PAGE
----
New Hoarding Task Force helps folks with disorder
VERGENNES — Maureen used to be a social butterfly. She liked to entertain and visit with people.
Until her possessions became so abundant that she closed her door and her life to all but her immediate family.
Clutter became her constant companion. With it came depression. Her mom, who moved in with her a few months ago due to failing health, has added an abundance of clothing and other stuff to the handbags and knick-knacks that Maureen can’t resist and can’t find the strength to discard.
“I really want to be free of this,” she said of the items she and her mom have amassed.
Maureen wishes passersby would think more compassionately about the disheveled property she calls home.
“There’s more to the story than what you see,” she said.
It’s a story touched by hoarding disorder, and one shared by as many as 2,000 other people in Addison County, according to Ellen Repstad (pictured, right), a clinical services coordinator with John Graham Housing & Services in Vergennes. Repstad provides in-home clinical support for acknowledged hoarders willing to accept help so they can keep their lodging.
It’s a story with good and bad endings. The most extreme cases lead to dangerous, unsanitary and unsightly conditions that result in evictions and the condemnation of homes.
The prevalence of hoarding has prompted local social service providers to establish an Addison County Hoarding Task Force, through which officials are exploring new strategies to help people thin out the possessions that have been taking over their lives.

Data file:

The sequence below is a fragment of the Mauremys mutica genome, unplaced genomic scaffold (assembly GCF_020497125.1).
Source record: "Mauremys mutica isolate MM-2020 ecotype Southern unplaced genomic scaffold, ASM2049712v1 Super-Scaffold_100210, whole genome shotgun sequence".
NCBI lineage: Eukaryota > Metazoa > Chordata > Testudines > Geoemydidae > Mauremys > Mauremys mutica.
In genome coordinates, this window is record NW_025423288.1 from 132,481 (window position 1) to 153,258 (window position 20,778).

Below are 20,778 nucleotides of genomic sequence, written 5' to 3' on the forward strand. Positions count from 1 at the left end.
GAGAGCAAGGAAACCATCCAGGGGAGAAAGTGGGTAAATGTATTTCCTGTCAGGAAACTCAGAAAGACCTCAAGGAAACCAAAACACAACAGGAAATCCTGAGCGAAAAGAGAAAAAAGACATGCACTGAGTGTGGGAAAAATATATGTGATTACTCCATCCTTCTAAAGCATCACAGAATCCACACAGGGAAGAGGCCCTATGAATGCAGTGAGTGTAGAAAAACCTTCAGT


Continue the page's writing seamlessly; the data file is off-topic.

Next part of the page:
“It’s a long, slow process,” Repstad said of the rehabilitation process for people who fall into the hoarding category. “It’s clinically similar to an eating disorder. It’s something they’ll always struggle with, and you learn skills to maintain and address it. Those skills can be taught and learned. The behavior can be changed, but it takes time.”
WHEN IT’S A PROBLEM
Hoarding disorder is a persistent difficulty discarding or parting with possessions — regardless of their actual value — because of a perceived need to save them, according to a definition offered by the Mayo Clinic. A person with hoarding disorder can experience distress at the mere thought of getting rid of their items.
Repstad described it thusly: “When a collection prevents your capacity to use your home in the way it’s intended… If you can’t use your kitchen to cook food, then it’s hitting a clinical level. If you’re using your shower to store boxes, then that’s a problem.”
Classic cases involve countertops, sinks, stoves, desks, stairways and virtually all other surfaces piled with stuff. When there’s no room left inside, the clutter spreads to a garage, vehicles, yard and other storage facilities, task force members noted.
Hoarded items of choice vary from person to person. It can be periodicals, electronics, clocks and/or animals. Whatever the collection, it gets out of hand. Repstad and others who work with hoarders can find possessions stacked to the ceiling and only narrow pathways allowing passage from room to room.